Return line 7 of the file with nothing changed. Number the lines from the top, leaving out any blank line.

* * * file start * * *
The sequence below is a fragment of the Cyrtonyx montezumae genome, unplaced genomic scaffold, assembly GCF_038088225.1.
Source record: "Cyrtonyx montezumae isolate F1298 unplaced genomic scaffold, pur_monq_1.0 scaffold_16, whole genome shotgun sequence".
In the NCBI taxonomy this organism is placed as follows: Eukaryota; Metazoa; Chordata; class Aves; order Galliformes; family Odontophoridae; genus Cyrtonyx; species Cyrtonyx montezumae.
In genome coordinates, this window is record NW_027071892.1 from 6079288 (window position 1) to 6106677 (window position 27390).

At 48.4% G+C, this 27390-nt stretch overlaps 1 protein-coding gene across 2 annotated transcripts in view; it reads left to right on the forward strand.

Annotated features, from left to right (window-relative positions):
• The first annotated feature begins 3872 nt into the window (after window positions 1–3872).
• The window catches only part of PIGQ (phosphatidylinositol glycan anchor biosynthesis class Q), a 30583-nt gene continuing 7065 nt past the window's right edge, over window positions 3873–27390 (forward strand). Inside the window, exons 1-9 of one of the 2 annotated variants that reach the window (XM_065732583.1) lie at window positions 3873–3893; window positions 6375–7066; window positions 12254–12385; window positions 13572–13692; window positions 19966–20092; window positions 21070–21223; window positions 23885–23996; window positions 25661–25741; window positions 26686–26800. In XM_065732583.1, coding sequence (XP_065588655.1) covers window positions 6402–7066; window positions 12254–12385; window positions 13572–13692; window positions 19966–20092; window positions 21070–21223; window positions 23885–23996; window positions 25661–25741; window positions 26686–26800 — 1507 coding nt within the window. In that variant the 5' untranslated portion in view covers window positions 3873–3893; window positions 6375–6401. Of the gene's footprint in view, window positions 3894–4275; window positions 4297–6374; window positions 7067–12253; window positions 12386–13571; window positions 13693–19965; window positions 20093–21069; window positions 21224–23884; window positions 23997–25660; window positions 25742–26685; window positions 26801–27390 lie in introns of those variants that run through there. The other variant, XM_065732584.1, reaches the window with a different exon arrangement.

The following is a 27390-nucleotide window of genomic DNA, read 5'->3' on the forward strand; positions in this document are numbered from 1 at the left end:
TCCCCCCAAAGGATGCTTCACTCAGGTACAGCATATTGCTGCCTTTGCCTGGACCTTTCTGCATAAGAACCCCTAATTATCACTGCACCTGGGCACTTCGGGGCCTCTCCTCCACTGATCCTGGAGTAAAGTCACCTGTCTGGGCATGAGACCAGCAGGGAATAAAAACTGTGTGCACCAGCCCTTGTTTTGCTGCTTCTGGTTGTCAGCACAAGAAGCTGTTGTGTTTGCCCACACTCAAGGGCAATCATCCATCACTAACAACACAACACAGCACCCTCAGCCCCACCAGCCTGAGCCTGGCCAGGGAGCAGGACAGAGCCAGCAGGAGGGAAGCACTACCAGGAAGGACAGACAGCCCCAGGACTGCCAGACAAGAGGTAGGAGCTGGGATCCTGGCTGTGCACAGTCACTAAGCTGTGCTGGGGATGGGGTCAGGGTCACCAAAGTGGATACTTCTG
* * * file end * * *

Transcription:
• The first annotated feature begins 3872 nt into the window (after window positions 1–3872).